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Incident reporting system

Incident reporting has proved to be a useful tool in preventing error in high-risk industries, such as aviation, nuclear and petro-chemical industries. If an aviation incident occurs it is reported, investigated and lessons are learnt. Reporting when things go wrong is essential, as it explores the underlying causes of patient safety incidents. Your practice should have a systematic approach where staff know what type of incidents to report, what information is required and how to learn from it.
Reporting when things go wrong is essential, as it explores the underlying causes of patient safety incidents
Staff should feel they can report incidents without the fear of personal reprimand. A positive patient safety culture is one that has open communication, mutual trust, shared perceptions of the importance of safety and confidence in the efficacy of preventative measures.

Health and safety

As a workplace, your practice comes under occupational health and safety legislation, which imposes certain obligations on you (even if you work alone). These are briefly set out in Box 11. While health and safety issues lie outside the benefits of MPS membership and have more to do with public liability and work compensation than with clinical negligence claims, we can give the following generic advice.

Box 11: Health and safety in the workplace

Employers and the self-employed must make every effort to ensure health and safety in the workplace. Health and safety incidents must be reported to health and safety representatives and inspectors.

Employer’s duties

All employers must –

  • Provide and maintain a safe, healthy working environment
  • Ensure workers’ health and safety by providing information, instructions, training, and supervision
  • Inform health and safety representatives of – incidents, inspections, investigations, and inquiries.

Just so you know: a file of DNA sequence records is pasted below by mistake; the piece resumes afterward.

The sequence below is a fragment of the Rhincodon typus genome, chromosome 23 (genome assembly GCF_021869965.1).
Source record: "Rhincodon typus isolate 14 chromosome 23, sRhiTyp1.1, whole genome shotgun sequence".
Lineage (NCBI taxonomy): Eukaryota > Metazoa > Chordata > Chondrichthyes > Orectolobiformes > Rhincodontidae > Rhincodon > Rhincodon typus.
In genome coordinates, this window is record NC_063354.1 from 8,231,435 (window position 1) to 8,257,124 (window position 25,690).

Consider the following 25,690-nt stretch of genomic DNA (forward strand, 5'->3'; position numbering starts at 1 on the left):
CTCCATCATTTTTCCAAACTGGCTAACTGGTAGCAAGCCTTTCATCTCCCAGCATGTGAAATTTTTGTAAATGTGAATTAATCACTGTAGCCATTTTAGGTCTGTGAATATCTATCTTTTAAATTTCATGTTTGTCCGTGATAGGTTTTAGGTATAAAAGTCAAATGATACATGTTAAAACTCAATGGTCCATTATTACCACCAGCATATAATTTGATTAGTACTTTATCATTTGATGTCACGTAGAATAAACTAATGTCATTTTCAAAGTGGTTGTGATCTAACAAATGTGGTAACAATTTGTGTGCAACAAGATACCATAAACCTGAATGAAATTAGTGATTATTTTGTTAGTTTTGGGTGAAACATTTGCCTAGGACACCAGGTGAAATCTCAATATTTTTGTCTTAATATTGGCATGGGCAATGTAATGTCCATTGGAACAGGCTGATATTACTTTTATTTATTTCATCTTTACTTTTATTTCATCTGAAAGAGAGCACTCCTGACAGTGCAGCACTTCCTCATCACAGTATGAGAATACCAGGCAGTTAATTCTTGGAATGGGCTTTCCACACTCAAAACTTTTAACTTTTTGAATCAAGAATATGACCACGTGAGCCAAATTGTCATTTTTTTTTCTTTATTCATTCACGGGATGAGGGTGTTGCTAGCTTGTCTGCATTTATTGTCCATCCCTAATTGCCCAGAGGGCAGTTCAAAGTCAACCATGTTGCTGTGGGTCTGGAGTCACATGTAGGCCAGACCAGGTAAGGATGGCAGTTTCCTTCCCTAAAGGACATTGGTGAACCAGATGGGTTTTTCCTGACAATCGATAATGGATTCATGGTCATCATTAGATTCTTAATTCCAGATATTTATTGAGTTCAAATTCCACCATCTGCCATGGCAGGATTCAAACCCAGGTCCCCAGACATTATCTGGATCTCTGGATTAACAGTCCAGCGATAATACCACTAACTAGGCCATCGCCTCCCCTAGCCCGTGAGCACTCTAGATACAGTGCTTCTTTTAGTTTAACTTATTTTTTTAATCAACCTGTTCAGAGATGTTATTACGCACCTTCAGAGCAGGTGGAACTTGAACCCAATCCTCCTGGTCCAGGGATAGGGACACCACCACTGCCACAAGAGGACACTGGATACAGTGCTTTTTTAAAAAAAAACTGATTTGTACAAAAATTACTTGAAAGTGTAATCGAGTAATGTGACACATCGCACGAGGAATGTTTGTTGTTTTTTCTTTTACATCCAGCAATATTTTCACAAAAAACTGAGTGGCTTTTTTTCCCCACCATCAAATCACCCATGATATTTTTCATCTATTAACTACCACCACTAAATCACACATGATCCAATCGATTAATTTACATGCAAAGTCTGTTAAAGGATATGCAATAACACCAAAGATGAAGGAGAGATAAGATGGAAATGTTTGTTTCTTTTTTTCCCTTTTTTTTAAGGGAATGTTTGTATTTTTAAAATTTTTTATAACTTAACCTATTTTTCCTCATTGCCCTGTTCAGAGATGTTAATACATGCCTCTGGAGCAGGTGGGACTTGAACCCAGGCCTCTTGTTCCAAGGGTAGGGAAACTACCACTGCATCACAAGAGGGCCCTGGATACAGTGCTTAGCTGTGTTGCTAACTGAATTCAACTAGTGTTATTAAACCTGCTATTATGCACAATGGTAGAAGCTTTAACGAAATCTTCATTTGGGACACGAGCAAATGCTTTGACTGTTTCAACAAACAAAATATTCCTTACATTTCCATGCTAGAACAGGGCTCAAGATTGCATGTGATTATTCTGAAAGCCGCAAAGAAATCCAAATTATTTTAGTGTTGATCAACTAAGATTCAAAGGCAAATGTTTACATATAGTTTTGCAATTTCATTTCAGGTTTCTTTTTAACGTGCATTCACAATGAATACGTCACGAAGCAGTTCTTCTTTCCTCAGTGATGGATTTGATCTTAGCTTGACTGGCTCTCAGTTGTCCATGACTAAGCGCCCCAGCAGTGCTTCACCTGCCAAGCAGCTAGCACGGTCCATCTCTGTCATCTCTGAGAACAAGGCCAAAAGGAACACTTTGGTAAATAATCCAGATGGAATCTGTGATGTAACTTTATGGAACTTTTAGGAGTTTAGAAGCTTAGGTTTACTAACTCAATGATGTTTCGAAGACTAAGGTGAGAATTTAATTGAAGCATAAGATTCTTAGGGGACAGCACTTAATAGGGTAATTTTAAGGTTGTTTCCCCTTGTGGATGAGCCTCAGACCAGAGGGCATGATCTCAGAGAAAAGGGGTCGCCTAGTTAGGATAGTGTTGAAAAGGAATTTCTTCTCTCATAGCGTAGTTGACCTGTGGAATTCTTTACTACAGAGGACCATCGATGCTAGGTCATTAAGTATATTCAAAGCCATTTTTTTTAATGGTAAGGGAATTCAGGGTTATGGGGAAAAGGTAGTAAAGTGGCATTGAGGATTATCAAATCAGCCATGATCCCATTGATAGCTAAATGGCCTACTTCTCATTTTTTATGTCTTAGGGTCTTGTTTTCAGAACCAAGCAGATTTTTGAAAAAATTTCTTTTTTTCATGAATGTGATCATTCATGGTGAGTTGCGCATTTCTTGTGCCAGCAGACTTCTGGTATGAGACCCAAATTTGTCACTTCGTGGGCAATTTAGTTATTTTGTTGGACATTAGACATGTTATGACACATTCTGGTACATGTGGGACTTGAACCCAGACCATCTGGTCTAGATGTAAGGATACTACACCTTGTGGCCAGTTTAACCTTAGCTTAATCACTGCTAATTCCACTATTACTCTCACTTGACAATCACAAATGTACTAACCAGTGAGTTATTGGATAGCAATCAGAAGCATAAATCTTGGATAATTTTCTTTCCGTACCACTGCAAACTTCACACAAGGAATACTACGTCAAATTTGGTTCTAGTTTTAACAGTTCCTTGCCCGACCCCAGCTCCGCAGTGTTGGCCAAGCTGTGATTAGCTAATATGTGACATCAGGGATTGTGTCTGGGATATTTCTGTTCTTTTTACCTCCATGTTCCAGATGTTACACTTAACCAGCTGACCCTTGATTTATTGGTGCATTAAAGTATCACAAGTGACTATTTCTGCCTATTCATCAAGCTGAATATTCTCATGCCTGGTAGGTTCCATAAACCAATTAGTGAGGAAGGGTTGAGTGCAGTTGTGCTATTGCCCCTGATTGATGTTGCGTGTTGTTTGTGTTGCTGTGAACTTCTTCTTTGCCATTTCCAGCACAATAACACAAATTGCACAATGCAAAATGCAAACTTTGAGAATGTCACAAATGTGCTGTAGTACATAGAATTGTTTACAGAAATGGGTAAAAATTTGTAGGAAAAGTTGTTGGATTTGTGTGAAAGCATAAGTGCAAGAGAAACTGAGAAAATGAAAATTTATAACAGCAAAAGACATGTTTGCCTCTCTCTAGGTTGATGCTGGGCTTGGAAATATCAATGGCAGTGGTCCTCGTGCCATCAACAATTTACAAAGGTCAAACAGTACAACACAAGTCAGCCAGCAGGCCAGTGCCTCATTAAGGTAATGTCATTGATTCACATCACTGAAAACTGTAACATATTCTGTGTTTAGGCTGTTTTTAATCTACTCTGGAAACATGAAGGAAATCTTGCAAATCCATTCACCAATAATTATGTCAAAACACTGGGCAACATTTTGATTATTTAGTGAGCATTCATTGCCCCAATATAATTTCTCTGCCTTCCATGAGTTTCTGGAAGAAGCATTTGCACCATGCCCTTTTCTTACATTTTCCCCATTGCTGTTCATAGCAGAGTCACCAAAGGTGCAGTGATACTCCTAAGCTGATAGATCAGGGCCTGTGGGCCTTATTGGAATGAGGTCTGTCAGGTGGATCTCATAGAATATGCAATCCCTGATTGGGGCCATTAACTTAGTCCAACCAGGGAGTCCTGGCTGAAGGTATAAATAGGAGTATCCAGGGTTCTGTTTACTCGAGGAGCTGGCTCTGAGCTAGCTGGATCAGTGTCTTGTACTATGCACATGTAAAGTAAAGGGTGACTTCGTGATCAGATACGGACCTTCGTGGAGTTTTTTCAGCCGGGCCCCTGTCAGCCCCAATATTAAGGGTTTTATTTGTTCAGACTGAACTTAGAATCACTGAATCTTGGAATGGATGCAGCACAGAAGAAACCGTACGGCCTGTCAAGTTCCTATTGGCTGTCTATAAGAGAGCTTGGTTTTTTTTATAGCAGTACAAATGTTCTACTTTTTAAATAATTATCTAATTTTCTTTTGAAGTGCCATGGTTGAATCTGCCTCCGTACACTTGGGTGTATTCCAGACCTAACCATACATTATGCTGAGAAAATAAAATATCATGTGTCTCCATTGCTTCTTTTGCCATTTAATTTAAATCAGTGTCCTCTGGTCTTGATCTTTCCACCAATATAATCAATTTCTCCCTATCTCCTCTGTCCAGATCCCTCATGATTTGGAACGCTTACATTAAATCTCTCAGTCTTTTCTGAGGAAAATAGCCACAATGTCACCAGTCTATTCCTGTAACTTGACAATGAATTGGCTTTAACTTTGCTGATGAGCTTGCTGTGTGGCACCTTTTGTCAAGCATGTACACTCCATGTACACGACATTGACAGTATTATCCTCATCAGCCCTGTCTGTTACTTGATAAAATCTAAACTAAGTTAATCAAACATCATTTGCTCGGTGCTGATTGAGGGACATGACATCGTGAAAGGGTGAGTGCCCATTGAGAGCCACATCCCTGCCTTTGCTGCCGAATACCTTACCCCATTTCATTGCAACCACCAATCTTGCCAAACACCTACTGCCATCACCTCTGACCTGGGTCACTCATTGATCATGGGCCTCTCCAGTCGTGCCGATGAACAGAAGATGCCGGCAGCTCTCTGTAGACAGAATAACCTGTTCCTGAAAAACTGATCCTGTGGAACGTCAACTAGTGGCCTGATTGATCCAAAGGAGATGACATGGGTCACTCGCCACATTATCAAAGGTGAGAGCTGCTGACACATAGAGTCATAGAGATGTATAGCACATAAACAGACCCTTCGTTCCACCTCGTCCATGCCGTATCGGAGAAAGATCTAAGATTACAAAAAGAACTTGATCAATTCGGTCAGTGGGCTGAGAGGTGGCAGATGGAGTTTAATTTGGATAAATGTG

Self-employed people must ensure that they, their workers, or others are not exposed to health or safety risks.

Department of Labour.

A lack of attention to health and safety often contributes to adverse incidents involving patients, so the separation between this aspect of practice and clinical care is not always clear-cut.
Poorly maintained equipment may cause harm to patients if it malfunctions during a procedure

If you do not have suitable hand-washing facilities in your consulting and treatment rooms, for example, there will be a high likelihood of cross-infection between patients. Similarly, poorly maintained equipment may cause harm to patients if it malfunctions during a procedure.

It is therefore important that you make sure your physical work environment is a safe place not only for you and your staff and visitors, but also for patients. If you wish to carry out a risk assessment of your premises, you might find the NHS guide useful.

Although it was written in the context of UK legal requirements, its focus is on assessing common hazards in general practices, so much of its content would be applicable in any country. The five steps to risk assessment are set out in Box 12 (these apply equally well to a clinical risk assessment).

Box 12: Five steps to risk assessment

Step 1 – Look for the hazards

A walk around the premises is useful here, but this step may also be informed by records of injuries or threats of violence, etc.

Step 2 – Decide who might be harmed and how

Staff, patients, children, contractors and other visitors. Be particularly aware of risks to children – eg. corrosive substances or sharps left within their reach, the condition of toys provided in the waiting room.

Step 3 – Evaluate the risks arising from the hazard

Are existing precautions adequate? Are there shortcomings? Is it possible to eliminate the hazard altogether? Is staff training required (eg. lifting techniques)?

Step 4 – Record your findings

Make a record of each hazard identified, who is at risk, what precautions are in place, what needs to be done to improve or eliminate the risk.

Step 5 – Assess the effectiveness of precautions

Undertake periodic reviews and investigate the underlying causes of untoward incidents, near misses and complaints.

  • NHS Health Education Authority, Health and Safety in General Practice: A Guide to Risk Assessment for GPs and Practice Managers, 1998)